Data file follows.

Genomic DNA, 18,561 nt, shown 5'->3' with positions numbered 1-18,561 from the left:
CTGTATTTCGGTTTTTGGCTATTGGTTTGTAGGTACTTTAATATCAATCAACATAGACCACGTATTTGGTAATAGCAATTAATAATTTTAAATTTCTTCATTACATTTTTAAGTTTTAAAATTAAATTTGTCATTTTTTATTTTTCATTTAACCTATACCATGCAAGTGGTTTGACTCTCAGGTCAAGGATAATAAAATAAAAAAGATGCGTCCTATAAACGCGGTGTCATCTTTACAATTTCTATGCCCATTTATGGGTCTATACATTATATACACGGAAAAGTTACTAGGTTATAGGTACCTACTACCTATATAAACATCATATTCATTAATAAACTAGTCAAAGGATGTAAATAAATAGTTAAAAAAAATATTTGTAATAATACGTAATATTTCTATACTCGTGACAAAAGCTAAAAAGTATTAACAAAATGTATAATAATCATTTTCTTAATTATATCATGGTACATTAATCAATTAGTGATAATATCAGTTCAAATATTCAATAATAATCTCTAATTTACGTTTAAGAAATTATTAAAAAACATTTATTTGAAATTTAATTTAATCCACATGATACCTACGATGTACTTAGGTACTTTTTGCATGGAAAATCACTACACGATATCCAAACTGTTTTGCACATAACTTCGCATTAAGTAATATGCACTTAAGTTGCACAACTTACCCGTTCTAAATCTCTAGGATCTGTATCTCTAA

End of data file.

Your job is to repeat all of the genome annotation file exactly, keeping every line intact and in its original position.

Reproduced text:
Genomic DNA, 18,561 nt, shown 5'->3' with positions numbered 1-18,561 from the left:
CTGTATTTCGGTTTTTGGCTATTGGTTTGTAGGTACTTTAATATCAATCAACATAGACCACGTATTTGGTAATAGCAATTAATAATTTTAAATTTCTTCATTACATTTTTAAGTTTTAAAATTAAATTTGTCATTTTTTATTTTTCATTTAACCTATACCATGCAAGTGGTTTGACTCTCAGGTCAAGGATAATAAAATAAAAAAGATGCGTCCTATAAACGCGGTGTCATCTTTACAATTTCTATGCCCATTTATGGGTCTATACATTATATACACGGAAAAGTTACTAGGTTATAGGTACCTACTACCTATATAAACATCATATTCATTAATAAACTAGTCAAAGGATGTAAATAAATAGTTAAAAAAAATATTTGTAATAATACGTAATATTTCTATACTCGTGACAAAAGCTAAAAAGTATTAACAAAATGTATAATAATCATTTTCTTAATTATATCATGGTACATTAATCAATTAGTGATAATATCAGTTCAAATATTCAATAATAATCTCTAATTTACGTTTAAGAAATTATTAAAAAACATTTATTTGAAATTTAATTTAATCCACATGATACCTACGATGTACTTAGGTACTTTTTGCATGGAAAATCACTACACGATATCCAAACTGTTTTGCACATAACTTCGCATTAAGTAATATGCACTTAAGTTGCACAACTTACCCGTTCTAAATCTCTAGGATCTGTATCTCTAA